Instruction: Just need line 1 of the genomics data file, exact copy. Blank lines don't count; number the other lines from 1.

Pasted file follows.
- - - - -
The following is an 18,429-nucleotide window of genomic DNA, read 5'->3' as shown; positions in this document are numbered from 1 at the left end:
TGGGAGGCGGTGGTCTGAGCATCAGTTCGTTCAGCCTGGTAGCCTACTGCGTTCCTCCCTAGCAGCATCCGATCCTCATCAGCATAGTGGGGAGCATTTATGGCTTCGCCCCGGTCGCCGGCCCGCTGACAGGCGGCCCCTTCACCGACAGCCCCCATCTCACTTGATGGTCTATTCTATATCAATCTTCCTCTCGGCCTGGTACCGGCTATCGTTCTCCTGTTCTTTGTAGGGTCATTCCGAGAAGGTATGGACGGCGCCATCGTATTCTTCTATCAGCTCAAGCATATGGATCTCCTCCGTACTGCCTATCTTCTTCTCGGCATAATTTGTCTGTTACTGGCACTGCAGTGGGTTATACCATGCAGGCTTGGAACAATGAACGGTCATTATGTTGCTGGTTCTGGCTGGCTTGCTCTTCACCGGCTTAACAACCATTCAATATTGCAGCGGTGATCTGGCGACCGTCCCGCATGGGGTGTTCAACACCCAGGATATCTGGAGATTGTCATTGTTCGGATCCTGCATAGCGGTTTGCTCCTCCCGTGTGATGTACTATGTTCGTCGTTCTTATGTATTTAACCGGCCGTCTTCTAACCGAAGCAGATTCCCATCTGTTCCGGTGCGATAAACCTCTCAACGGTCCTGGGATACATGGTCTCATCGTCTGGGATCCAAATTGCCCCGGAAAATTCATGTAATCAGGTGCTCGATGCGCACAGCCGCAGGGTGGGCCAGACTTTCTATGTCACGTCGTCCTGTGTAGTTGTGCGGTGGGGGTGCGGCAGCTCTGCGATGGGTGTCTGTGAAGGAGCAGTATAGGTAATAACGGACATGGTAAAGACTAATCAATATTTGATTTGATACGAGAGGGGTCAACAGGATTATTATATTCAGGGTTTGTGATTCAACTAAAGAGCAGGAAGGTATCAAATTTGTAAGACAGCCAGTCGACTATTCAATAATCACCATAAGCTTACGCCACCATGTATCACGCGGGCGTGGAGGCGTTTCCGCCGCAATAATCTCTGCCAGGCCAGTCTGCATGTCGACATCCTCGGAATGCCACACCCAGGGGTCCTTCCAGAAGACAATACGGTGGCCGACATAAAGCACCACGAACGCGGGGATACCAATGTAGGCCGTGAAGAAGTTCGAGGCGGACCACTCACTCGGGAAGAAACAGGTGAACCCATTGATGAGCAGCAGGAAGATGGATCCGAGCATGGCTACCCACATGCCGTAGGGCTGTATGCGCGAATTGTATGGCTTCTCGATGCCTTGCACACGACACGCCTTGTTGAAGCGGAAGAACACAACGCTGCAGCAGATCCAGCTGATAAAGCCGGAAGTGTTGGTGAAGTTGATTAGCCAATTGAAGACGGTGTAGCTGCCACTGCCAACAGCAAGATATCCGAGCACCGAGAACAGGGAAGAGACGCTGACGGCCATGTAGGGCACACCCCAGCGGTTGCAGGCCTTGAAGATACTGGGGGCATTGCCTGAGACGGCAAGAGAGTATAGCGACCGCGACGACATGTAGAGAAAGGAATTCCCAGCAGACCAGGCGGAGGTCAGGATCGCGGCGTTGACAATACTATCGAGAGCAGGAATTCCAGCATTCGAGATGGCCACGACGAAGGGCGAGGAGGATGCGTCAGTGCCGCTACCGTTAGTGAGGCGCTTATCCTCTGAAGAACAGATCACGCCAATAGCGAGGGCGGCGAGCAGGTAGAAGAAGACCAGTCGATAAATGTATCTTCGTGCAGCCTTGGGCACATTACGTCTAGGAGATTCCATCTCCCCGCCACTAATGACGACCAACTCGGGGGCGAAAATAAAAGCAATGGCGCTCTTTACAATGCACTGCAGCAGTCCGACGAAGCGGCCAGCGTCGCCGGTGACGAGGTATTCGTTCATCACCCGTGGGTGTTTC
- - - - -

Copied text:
The following is an 18,429-nucleotide window of genomic DNA, read 5'->3' as shown; positions in this document are numbered from 1 at the left end: